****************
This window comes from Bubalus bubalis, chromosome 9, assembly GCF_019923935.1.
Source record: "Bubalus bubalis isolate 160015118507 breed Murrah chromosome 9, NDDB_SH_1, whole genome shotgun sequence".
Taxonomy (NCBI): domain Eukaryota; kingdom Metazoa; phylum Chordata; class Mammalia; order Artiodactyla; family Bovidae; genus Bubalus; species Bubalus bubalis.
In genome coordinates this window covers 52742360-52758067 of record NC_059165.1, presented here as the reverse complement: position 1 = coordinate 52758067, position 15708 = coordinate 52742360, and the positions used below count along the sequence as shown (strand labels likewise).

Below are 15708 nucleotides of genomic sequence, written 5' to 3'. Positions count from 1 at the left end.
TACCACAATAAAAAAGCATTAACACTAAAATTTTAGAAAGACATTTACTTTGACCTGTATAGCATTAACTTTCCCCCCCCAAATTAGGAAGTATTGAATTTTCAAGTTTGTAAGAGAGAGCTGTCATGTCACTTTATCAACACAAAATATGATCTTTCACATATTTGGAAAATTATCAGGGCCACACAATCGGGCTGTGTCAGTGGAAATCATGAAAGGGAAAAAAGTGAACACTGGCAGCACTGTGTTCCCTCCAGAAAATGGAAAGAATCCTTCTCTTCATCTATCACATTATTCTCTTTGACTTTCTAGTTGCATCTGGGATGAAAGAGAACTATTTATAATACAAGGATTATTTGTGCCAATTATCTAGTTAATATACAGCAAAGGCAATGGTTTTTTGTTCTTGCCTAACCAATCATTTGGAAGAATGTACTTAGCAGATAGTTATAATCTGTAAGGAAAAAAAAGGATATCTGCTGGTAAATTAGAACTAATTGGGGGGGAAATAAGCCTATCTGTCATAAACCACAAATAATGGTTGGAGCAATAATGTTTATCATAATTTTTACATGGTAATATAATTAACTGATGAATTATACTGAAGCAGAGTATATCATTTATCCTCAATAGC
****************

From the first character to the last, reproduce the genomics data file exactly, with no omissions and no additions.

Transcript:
This window comes from Bubalus bubalis, chromosome 9, assembly GCF_019923935.1.
Source record: "Bubalus bubalis isolate 160015118507 breed Murrah chromosome 9, NDDB_SH_1, whole genome shotgun sequence".
Taxonomy (NCBI): domain Eukaryota; kingdom Metazoa; phylum Chordata; class Mammalia; order Artiodactyla; family Bovidae; genus Bubalus; species Bubalus bubalis.
In genome coordinates this window covers 52742360-52758067 of record NC_059165.1, presented here as the reverse complement: position 1 = coordinate 52758067, position 15708 = coordinate 52742360, and the positions used below count along the sequence as shown (strand labels likewise).

Below are 15708 nucleotides of genomic sequence, written 5' to 3'. Positions count from 1 at the left end.
TACCACAATAAAAAAGCATTAACACTAAAATTTTAGAAAGACATTTACTTTGACCTGTATAGCATTAACTTTCCCCCCCCAAATTAGGAAGTATTGAATTTTCAAGTTTGTAAGAGAGAGCTGTCATGTCACTTTATCAACACAAAATATGATCTTTCACATATTTGGAAAATTATCAGGGCCACACAATCGGGCTGTGTCAGTGGAAATCATGAAAGGGAAAAAAGTGAACACTGGCAGCACTGTGTTCCCTCCAGAAAATGGAAAGAATCCTTCTCTTCATCTATCACATTATTCTCTTTGACTTTCTAGTTGCATCTGGGATGAAAGAGAACTATTTATAATACAAGGATTATTTGTGCCAATTATCTAGTTAATATACAGCAAAGGCAATGGTTTTTTGTTCTTGCCTAACCAATCATTTGGAAGAATGTACTTAGCAGATAGTTATAATCTGTAAGGAAAAAAAAGGATATCTGCTGGTAAATTAGAACTAATTGGGGGGGAAATAAGCCTATCTGTCATAAACCACAAATAATGGTTGGAGCAATAATGTTTATCATAATTTTTACATGGTAATATAATTAACTGATGAATTATACTGAAGCAGAGTATATCATTTATCCTCAATAGC